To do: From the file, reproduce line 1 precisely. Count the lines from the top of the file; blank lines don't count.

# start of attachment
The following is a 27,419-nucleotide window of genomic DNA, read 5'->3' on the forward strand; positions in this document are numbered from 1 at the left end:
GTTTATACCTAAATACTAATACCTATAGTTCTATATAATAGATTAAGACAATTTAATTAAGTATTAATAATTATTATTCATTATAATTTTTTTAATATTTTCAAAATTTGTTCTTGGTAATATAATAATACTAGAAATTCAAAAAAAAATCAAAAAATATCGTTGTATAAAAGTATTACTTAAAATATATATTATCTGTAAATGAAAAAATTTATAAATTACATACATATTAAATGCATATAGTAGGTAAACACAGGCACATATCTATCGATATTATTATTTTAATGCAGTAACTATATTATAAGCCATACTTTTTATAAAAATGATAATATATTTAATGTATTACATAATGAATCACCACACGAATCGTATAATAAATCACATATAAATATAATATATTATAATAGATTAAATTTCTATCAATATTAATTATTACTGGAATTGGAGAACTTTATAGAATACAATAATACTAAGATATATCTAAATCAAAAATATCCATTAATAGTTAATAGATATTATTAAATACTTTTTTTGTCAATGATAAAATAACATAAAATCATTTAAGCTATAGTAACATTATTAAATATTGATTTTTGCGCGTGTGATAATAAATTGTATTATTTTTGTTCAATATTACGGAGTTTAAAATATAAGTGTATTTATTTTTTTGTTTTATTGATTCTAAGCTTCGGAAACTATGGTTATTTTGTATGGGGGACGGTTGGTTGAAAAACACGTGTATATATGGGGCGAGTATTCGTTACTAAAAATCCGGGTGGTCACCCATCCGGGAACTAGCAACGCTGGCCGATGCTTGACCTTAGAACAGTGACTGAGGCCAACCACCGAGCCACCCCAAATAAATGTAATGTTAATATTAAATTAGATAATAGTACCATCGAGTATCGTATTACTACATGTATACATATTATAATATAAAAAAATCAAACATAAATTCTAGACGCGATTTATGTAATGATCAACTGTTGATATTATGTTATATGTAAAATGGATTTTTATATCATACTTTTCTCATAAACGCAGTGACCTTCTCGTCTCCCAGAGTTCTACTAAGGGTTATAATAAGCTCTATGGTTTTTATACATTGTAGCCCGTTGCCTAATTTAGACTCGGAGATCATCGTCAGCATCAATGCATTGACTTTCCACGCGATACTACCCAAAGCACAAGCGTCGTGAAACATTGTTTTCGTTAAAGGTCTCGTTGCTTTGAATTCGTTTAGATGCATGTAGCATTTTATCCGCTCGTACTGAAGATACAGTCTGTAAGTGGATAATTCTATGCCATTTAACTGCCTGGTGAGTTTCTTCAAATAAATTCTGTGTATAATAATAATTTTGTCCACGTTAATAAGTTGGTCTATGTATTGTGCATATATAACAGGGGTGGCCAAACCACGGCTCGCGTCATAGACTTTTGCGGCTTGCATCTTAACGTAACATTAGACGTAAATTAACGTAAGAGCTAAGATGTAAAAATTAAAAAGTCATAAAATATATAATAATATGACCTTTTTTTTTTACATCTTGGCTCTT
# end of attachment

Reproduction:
The following is a 27,419-nucleotide window of genomic DNA, read 5'->3' on the forward strand; positions in this document are numbered from 1 at the left end: